In my previous post I mentioned that the scenery tools are separate code with a separate release schedule from X-Plane. This implies that the updates to the tool won’t be in sync with X-Plane. (The same thing is already true for the AC3D plugin and all of the wonderful third party tools that people have written.)

X-Plane’s scenery compatibility strategy is “backward but not forward”. In other words, if you open old scenery with a new X-Plane and it won’t open or looks different, that’s a bug (please tell us). You should never have to modify your OBJs or scenery if they are correctly made, and the definition of “correctly made” shouldn’t get more strict over time.*

Why no forward compatibility? Well, it’s possible to have syntactic forward compatibility (have X-Plane read a file it doesn’t understand because at the time of release the spec didn’t exist) but it’s not possible to have X-Plane display that file with any kind of sanity.

You could say “just leave out stuff you don’t understand”. Well, imagine if we had done that with apt.dat — imagine if X-Plane 840 tried to display an 850 apt.dat by simply skipping what it didn’t understand. Since taxiways are fully replaced with a new code, 850 layouts would have no taxiways at all if shown in 840. This is certainly unacceptable.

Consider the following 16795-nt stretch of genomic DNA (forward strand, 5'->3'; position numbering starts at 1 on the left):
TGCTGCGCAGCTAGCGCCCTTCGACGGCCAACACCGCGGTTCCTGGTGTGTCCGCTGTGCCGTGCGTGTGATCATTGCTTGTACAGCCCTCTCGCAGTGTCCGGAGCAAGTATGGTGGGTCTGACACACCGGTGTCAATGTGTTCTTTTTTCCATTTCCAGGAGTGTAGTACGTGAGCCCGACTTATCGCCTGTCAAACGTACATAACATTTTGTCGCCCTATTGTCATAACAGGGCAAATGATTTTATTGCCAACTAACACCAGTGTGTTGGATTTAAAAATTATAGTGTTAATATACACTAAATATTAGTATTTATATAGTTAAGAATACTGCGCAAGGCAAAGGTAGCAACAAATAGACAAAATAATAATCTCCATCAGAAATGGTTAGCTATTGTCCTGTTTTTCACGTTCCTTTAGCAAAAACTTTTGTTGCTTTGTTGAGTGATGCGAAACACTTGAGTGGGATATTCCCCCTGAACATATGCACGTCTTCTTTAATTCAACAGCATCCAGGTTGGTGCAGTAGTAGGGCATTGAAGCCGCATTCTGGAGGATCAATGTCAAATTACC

The only way around this would be to require all new features to have “fallback” content, e.g. have the file contain two copies of all taxiways. Since the structure of 850 and 810 taxiways are so different, this would basically require the author to do twice as much work…similar problems happen for animation commands, and missing datarefs.

So the content has to be older than the sim. What about tools?

Well, first, I don’t write the tools with forward compatibility. Since they are all free a user can easily get the newest tools to work (in a sane manner) with new content.

The tools do have to support old file formats though – we don’t usually post old copies of the tools (the AC3D plugin is an exception, since old versions work with old host copies of AC3D). Instead the tools are designed to support restricted file formats. For example, the AC3D plugin will export to OBJ7 or OBJ8 – authors targetting X-Plane 7 can export to OBJ7.

WED only exports apt.dat 850 files – this is by design from day 1, and it will not ever be an apt.dat 810 editor. (Use TaxiDraw if you need to do this.) However, as new X-Plane features emerge (and I am sure they will), WED will have options to target future X-Plane versions, or restrict the export to only features supported by older versions, perhaps with a warning if the WED document contains features that will be lost in an old export.

* One problem we have with this is: X-Plane isn’t a strict validator of scenery file formats, so it is possible to have mistakes in scenery that were always illegal by definition of the file format, but X-Plane doesn’t notice at first. When I detect a case like this, I try to make the problem a “warning” rather than have X-Plane quit, so that authors can get information on buggy files without users suffering too much. X-Plane will print only one warning per package per scenery load to keep things streamlined.

About Ben Supnik

Ben is a software engineer who works on X-Plane; he spends most of his days drinking coffee and swearing at the computer -- sometimes at the same time.